Of course, there will be times when only the best is good enough. In the fast growing 40-GHz wireline and optical communications market, for example, the only option is the highest performing processes in the most advanced, fifth-generation nodes, typically 0.13-µm SiGe BiCMOS. Such decisions are clear cut. More difficult is choosing between technologies and process nodes for not quite so high performance applications.
Interestingly, with the shrinking of SiGe BiCMOS mixed signal processes, now down to 0.13 µm, circuit speed increases significantly, typically two process nodes ahead of RF CMOS. For example, 0.35-µm SiGe BiCMOS is equivalent to 0.18-µm RF CMOS, and 0.13-µm SiGe BiCMOS is equivalent to 65-nm RF CMOS. Analog experts will need to study the importance of other key differences in characteristics between the transistor styles and processes, especially concerning gain, matching, low- and high-frequency noise, and ESD protection.
Figure 3 – Typical fT by process node
Standard CMOS: Lowest cost, but minimal analog functionality. Good scalability for high-density digital circuitry.
RF CMOS: Additional process steps/design rules to support analog devices such as high-resolution poly for resistors, inter-layer dielectrics for MiM capacitors, and thick metal for inductors. Does not scale so well if high percentage of analog content. Scaling beyond 90 nm might degrade analog performance. SOI versions also available with the inherent advantages of lower leakage and protection against single event upset, such as latch up.
BiCMOS: Better performance than RF CMOS by using high-frequency bipolar transistors. Intended for high-performance analog applications.
SiGe BiCMOS: Highest performance, ideal for high-speed optical or radar applications. Good scalability, low leakage. Highest cost, although lower-cost, lower-performance options are available that still offer significant performance advantages over RF CMOS of a similar geometry.
Technology Trade-Offs – Top tips
Performance: Stick to ‘just good enough’ performance – don’t be tempted to over-specify if price is important. If you need speed, you can’t beat SiGe BiCMOS.
Geometry: Moving to a smaller feature size allows increased circuit density, higher performance, lower power and reduced die size. Yields will increase with smaller die and/or larger wafers. Mask and NRE costs will increase, but if volumes are high, per-chip costs will reduce.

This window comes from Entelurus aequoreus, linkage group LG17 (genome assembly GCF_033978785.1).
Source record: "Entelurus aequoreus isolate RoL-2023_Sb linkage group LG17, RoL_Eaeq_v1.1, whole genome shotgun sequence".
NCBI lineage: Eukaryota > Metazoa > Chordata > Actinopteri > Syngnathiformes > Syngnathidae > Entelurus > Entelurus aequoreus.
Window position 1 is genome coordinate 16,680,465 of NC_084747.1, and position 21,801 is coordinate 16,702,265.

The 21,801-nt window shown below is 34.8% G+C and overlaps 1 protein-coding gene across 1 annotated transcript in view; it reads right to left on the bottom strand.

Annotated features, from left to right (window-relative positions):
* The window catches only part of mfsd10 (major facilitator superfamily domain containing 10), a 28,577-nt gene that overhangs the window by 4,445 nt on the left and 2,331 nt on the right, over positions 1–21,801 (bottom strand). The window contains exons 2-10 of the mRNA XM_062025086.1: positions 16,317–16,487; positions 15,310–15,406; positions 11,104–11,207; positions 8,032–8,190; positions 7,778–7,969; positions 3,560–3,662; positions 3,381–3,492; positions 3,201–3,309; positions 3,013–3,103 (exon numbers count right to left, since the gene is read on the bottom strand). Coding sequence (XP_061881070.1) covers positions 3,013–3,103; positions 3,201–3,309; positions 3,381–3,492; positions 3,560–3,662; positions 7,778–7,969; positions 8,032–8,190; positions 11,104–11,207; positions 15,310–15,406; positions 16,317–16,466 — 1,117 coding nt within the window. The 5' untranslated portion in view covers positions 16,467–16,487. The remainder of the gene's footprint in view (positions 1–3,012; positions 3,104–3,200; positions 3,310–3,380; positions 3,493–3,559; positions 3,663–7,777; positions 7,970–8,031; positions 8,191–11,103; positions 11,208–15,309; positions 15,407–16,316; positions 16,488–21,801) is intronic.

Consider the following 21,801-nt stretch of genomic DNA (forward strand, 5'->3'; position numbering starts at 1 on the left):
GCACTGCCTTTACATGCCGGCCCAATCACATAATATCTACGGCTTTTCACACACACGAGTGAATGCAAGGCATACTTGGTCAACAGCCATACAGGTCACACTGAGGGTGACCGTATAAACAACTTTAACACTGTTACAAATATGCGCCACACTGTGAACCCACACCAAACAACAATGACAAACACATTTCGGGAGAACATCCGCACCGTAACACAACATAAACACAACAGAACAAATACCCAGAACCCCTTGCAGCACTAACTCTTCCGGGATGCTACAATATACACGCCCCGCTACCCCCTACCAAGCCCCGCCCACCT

Scalability: In CMOS or BiCMOS, analog circuitry does not scale in the same way as digital. Designs with mostly digital content will benefit most from process shrinks.
Low power: Low-power processes are best for low active power in ‘always on’ devices. High leakage in standby or power-off modes can be a disaster for the power budget in some applications.
Costs: Mask costs increase dramatically with each process node. BiCMOS and RF CMOS process masks cost about 20% more than standard CMOS; SiGe can be more than twice as much – but then, so is performance.
Standing by or always on?
Low power design is a predominant trend today, both to prolong battery life for portable products and to meet ‘green’ energy saving initiatives. Optimized low-power processes are currently offered by most foundries. But it is important to distinguish in your design between active and standby power consumption, and to determine whether the end product is going to be operating mostly in an ‘always on’ environment, like the mobile phone, or mainly on standby with short bursts of activity, such as in some wireless sensor networks. Low power processes might be ideal for the former, but high leakage makes them unsuitable for many applications, and particularly at 90 nm and beyond. General purpose processes, and SOI are the better choices here.
A further consideration for applications in the automotive, transport, military, medical and industrial sectors is the need to interface to high-voltage power supplies. Some foundries offer processes that support high-voltage operation, which can be integrated in SoC and ASIC designs, offering high-density circuitry on a 0.18-µm geometry.
Providing a service
Last, but not least, the choice of foundry plays an important role in the process decision. The ‘best known’ may not always have the best choice or the most innovative of processes. Sometimes a reputable specialist may be more accessible or supportive, particularly for occasional customers. If your volumes are not huge, then look for a foundry that offers multi-project wafer (MPW) runs. MPWs provide a low-cost, low-risk entry to SoC and ASIC design. They can offer not only prototype and qualification volumes, but they can also deliver several hundreds of parts using short wafer runs. MPWs delivering say, 50 chips, can even be competitive with FPGAs for prototyping, plus they provide a far more realistic at-speed prototype environment for early software development and system qualification applications.
For mixed-signal designs especially, foundry choice should also consider the technical support available for design rules, process models, front-end support, access to external libraries, information on process characterization and a migration path to the next-generation technology. Keep in mind that a third-party service provider can greatly facilitate access to process, technology and schedule information, as well as provide technical support.
A key part of any foundry deliverable is the process design kit (PDK) which includes device models, schematic and layout libraries, and verification decks. In particular, the quality of the analog/RF models can vary greatly from one foundry to the next, so special attention needs to be paid to this aspect in choosing your foundry partner. Poor-quality models can lead to differences between simulation and measured results, resulting in the need for further iterations of the design. These risks can be further reduced with the running of corner lots in the fab, simulating the best and worst case process spread that could be possible with mainstream production lots.
Wes Hansford is Deputy Director with Mosis, a US-based independent service provider with access to the fabrication of MPWs, prototype and low volume production quantities of analog and mixed signal ICs. It has a wide range of innovative processes from AMIS, AMS IBM and TSMC. See: www.mosis.com